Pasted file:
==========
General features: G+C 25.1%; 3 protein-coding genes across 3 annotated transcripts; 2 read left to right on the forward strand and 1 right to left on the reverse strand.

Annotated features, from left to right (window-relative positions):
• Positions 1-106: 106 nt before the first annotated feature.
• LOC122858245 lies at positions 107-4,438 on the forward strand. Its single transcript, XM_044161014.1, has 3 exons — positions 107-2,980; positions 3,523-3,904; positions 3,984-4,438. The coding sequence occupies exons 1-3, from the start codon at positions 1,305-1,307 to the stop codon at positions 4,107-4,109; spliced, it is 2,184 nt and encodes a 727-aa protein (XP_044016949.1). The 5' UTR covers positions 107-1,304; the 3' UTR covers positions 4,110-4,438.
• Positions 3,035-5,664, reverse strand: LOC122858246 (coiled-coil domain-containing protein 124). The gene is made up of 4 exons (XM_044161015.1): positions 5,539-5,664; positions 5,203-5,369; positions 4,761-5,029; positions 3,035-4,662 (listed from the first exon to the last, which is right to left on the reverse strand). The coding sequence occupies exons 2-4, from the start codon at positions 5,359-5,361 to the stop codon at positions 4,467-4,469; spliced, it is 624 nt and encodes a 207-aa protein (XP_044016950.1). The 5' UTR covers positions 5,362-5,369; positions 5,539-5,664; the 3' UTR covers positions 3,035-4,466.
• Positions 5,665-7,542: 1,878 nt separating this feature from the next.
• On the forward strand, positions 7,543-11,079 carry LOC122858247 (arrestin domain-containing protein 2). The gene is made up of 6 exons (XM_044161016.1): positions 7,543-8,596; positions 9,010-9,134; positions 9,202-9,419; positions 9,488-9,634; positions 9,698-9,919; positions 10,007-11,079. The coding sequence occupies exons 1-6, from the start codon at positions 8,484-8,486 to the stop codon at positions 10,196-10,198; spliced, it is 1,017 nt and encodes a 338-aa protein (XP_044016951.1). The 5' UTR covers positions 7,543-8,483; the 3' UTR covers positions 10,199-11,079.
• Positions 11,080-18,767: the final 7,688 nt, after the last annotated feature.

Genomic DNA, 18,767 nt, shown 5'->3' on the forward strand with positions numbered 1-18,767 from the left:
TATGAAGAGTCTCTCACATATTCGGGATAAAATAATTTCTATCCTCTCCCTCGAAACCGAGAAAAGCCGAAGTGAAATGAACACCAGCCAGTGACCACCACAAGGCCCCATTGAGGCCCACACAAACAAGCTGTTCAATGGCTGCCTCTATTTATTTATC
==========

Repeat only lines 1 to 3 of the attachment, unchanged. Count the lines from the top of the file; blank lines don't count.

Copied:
General features: G+C 25.1%; 3 protein-coding genes across 3 annotated transcripts; 2 read left to right on the forward strand and 1 right to left on the reverse strand.

Annotated features, from left to right (window-relative positions):
• Positions 1-106: 106 nt before the first annotated feature.